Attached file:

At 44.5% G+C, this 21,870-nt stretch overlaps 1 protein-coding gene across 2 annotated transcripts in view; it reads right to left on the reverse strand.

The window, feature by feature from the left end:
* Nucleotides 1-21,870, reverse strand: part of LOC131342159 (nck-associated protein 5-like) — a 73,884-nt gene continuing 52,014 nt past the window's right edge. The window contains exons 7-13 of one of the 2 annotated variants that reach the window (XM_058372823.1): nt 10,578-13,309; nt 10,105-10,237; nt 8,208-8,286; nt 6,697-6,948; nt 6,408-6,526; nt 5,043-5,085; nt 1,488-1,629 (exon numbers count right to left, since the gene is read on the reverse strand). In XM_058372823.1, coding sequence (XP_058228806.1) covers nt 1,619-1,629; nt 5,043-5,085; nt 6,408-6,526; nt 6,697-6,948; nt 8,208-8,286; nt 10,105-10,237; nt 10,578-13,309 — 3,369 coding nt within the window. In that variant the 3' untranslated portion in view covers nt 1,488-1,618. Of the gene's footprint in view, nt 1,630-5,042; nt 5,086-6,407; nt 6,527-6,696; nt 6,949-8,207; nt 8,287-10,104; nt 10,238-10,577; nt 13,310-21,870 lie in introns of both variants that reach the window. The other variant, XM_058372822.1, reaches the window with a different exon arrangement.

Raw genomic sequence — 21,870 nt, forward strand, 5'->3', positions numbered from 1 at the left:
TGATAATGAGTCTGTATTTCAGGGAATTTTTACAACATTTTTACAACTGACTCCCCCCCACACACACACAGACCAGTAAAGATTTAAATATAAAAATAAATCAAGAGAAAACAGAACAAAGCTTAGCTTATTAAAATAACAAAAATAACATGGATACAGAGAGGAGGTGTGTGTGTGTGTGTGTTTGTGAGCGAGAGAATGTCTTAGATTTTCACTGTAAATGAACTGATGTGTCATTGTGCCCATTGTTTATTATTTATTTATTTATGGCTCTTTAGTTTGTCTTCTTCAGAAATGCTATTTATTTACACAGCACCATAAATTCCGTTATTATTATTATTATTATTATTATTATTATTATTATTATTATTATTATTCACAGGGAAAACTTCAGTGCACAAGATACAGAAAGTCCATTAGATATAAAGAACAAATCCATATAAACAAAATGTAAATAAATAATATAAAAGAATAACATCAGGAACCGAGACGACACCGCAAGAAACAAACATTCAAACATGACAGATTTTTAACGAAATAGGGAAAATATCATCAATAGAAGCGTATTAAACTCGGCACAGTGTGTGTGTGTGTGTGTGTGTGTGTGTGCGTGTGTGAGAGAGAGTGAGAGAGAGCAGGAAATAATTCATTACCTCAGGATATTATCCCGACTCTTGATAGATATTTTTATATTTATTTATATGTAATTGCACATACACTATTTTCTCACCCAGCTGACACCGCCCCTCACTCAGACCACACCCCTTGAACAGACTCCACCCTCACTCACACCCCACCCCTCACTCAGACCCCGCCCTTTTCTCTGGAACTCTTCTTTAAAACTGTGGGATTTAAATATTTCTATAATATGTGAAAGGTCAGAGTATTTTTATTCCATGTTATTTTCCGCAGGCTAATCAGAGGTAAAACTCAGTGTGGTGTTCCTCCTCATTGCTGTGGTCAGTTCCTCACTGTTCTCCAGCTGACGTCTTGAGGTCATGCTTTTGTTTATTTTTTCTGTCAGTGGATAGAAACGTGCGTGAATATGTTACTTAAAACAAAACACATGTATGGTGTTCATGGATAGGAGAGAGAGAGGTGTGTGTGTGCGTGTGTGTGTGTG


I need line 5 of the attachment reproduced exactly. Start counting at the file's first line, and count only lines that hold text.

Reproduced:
TGATAATGAGTCTGTATTTCAGGGAATTTTTACAACATTTTTACAACTGACTCCCCCCCACACACACACAGACCAGTAAAGATTTAAATATAAAAATAAATCAAGAGAAAACAGAACAAAGCTTAGCTTATTAAAATAACAAAAATAACATGGATACAGAGAGGAGGTGTGTGTGTGTGTGTGTTTGTGAGCGAGAGAATGTCTTAGATTTTCACTGTAAATGAACTGATGTGTCATTGTGCCCATTGTTTATTATTTATTTATTTATGGCTCTTTAGTTTGTCTTCTTCAGAAATGCTATTTATTTACACAGCACCATAAATTCCGTTATTATTATTATTATTATTATTATTATTATTATTATTATTATTATTATTCACAGGGAAAACTTCAGTGCACAAGATACAGAAAGTCCATTAGATATAAAGAACAAATCCATATAAACAAAATGTAAATAAATAATATAAAAGAATAACATCAGGAACCGAGACGACACCGCAAGAAACAAACATTCAAACATGACAGATTTTTAACGAAATAGGGAAAATATCATCAATAGAAGCGTATTAAACTCGGCACAGTGTGTGTGTGTGTGTGTGTGTGTGTGTGCGTGTGTGAGAGAGAGTGAGAGAGAGCAGGAAATAATTCATTACCTCAGGATATTATCCCGACTCTTGATAGATATTTTTATATTTATTTATATGTAATTGCACATACACTATTTTCTCACCCAGCTGACACCGCCCCTCACTCAGACCACACCCCTTGAACAGACTCCACCCTCACTCACACCCCACCCCTCACTCAGACCCCGCCCTTTTCTCTGGAACTCTTCTTTAAAACTGTGGGATTTAAATATTTCTATAATATGTGAAAGGTCAGAGTATTTTTATTCCATGTTATTTTCCGCAGGCTAATCAGAGGTAAAACTCAGTGTGGTGTTCCTCCTCATTGCTGTGGTCAGTTCCTCACTGTTCTCCAGCTGACGTCTTGAGGTCATGCTTTTGTTTATTTTTTCTGTCAGTGGATAGAAACGTGCGTGAATATGTTACTTAAAACAAAACACATGTATGGTGTTCATGGATAGGAGAGAGAGAGGTGTGTGTGTGCGTGTGTGTGTGTG